Booster seats are used to position a child or toddler in a car seat that's designed to fit an adult. Without a booster seat, the child may not be in the correct position to allow a seat belt and shoulder harness to protect him in the event of an accident. Booster seat height, age and weight requirements vary by each state. When in doubt, it's usually best to go with the most stringent safety requirements.
Other People Are Reading
Booster seats are required for children who have outgrown their car seats. States often set age, weight and height requirements for booster seats. Rear-facing infant seats are usually required until a child is 1 year old or 9kg. in weight. Forward-facing car seats are usually required until a child is 18kg. to 36kg. Car seats are required for height of less than 90cm (36 inches) in Texas, 100cm (40 inches) in Kentucky, 137cm (54 inches) in Rhode Island and 144cm (57 inches) in Hawaii. After these specifications have been exceeded, most states require the use of a booster seat.
A booster seat is usually a specially designed bottom support to "boost" the child to a level where the seat belt and shoulder harness are effective in the event of a crash. Some booster seats also have side protection that encompasses the child's torso, neck and head. Maximum age for required booster use varies from four years in Alaska, five years in Florida and Texas, to six to eight years in most other states. Note that the minimum age for not using a booster seat doesn't relieve the requirements for minimum height or weight to use adult restraints.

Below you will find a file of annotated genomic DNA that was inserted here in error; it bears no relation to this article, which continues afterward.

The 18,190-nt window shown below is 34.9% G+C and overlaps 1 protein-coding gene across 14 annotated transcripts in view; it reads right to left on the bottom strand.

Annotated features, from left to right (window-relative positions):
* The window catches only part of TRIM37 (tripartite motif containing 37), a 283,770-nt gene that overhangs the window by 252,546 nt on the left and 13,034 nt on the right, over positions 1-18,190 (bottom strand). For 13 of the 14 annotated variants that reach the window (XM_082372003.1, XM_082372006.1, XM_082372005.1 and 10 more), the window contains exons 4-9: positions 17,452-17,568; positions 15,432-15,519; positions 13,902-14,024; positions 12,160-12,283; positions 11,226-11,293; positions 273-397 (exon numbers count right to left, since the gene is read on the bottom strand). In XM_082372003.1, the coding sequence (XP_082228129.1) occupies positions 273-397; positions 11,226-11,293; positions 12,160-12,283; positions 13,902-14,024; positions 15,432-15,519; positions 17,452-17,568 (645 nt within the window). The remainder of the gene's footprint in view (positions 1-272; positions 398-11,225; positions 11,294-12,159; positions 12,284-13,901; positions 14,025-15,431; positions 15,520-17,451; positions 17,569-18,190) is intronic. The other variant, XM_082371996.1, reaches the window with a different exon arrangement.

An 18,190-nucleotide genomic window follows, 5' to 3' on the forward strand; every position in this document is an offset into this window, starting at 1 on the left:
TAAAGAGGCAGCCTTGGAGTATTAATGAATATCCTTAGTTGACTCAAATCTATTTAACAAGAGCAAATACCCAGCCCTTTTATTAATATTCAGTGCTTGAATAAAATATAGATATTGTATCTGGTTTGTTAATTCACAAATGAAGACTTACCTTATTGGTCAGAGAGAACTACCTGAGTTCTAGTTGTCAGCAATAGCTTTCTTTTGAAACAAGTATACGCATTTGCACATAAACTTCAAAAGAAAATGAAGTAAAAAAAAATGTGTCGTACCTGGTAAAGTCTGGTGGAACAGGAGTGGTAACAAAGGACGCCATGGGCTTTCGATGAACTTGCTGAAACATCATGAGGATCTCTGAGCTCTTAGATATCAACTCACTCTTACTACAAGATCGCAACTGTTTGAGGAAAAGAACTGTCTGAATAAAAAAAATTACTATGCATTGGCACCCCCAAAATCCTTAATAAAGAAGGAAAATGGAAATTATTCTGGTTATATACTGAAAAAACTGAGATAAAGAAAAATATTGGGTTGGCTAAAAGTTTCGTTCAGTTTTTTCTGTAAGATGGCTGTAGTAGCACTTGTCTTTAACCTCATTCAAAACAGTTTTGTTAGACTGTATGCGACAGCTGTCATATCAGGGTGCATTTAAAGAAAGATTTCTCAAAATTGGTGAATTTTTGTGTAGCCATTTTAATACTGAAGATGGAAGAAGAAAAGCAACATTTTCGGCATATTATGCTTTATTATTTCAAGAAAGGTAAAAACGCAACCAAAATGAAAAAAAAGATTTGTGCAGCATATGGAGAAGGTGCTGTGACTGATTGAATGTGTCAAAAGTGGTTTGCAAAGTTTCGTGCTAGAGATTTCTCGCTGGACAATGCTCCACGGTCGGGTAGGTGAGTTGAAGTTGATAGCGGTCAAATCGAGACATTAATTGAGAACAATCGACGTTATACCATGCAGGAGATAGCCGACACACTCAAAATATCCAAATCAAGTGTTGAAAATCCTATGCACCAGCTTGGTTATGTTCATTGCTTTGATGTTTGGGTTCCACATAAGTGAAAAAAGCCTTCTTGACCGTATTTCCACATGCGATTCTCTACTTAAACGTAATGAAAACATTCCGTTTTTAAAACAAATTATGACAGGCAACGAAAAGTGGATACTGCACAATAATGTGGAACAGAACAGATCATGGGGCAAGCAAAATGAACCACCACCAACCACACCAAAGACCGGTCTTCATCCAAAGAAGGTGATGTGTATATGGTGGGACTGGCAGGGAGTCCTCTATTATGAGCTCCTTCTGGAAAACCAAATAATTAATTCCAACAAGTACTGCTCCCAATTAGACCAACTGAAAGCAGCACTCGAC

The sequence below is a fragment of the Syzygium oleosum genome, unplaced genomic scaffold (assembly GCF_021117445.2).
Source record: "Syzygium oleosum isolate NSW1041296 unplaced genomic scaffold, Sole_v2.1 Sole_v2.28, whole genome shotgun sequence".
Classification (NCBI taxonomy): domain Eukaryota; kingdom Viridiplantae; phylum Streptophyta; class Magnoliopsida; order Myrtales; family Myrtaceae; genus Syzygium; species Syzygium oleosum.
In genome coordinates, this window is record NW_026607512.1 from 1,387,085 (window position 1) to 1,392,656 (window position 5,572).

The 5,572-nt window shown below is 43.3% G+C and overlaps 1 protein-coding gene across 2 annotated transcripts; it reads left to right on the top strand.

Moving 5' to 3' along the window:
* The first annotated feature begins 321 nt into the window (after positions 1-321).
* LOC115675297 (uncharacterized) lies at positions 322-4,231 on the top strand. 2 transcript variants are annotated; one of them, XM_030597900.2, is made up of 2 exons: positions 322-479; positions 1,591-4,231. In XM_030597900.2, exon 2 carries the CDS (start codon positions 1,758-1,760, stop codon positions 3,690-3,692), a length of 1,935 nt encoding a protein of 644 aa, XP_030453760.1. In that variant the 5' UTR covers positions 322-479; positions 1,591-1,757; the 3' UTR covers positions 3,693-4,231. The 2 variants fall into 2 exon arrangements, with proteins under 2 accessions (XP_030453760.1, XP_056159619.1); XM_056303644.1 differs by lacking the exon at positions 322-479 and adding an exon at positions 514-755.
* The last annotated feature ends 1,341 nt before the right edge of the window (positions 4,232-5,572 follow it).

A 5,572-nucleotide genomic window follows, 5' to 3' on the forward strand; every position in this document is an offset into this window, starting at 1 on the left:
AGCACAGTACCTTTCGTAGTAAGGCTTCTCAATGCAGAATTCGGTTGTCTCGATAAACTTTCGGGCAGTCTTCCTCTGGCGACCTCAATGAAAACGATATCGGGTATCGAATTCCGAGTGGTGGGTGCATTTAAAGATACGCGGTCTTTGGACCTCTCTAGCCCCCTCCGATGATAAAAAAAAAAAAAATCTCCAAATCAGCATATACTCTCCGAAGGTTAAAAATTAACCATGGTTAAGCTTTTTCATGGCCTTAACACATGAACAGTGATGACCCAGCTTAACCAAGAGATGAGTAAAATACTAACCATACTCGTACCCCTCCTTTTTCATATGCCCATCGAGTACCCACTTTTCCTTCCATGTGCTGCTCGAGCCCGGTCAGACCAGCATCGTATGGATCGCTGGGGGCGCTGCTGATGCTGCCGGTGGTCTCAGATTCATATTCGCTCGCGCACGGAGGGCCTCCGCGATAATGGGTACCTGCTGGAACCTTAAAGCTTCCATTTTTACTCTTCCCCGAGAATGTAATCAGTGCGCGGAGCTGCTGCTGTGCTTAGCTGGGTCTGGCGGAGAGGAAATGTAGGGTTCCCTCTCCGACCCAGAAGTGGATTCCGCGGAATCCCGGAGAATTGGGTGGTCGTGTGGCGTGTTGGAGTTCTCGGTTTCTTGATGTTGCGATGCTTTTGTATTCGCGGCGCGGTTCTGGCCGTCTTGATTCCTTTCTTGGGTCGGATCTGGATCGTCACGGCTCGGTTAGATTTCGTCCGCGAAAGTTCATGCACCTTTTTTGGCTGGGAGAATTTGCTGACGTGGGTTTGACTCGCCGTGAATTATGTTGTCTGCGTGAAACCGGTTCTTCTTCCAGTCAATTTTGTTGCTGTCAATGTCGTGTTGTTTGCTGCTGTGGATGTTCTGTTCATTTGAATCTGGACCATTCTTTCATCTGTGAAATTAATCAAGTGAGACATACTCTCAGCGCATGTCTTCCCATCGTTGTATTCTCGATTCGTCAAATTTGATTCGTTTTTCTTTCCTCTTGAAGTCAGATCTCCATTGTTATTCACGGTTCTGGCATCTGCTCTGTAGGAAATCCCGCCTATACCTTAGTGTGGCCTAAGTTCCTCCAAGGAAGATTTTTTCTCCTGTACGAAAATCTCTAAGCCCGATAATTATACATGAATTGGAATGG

Children must use a booster seat until they exceed a height of 50 inches in Kentucky, 139cm (55 inches) in New Hampshire, and 144cm (57 inches) in most other states. Not all states have a height requirement for booster seats. For combined height, weight and age requirements, see Resource 1.
Many states are turning toward a minimum safety standard for adult passenger restraints. These are widely accepted as eight years' minimum age and 36kg. or more in weight. Following a more stringent standard is the safest path to follow when deciding if your child should be in a booster seat or not.
Check with your state's Department of Motor Vehicles for current regulations regarding child seats. These laws are changing frequently with pressure for more stringent safety for our children. After a child has passed the age, weight and height specifications for a car seat, he is usually required to use a booster seat. The booster seat must be used until the child reaches a minimum height, weight or age. Beyond that point, it's permissible to allow the child to use the standard adult safety belt and shoulder harness.
- 20 of the funniest online reviews ever
- 14 Biggest lies people tell in online dating sites
- Hilarious things Google thinks you're trying to search for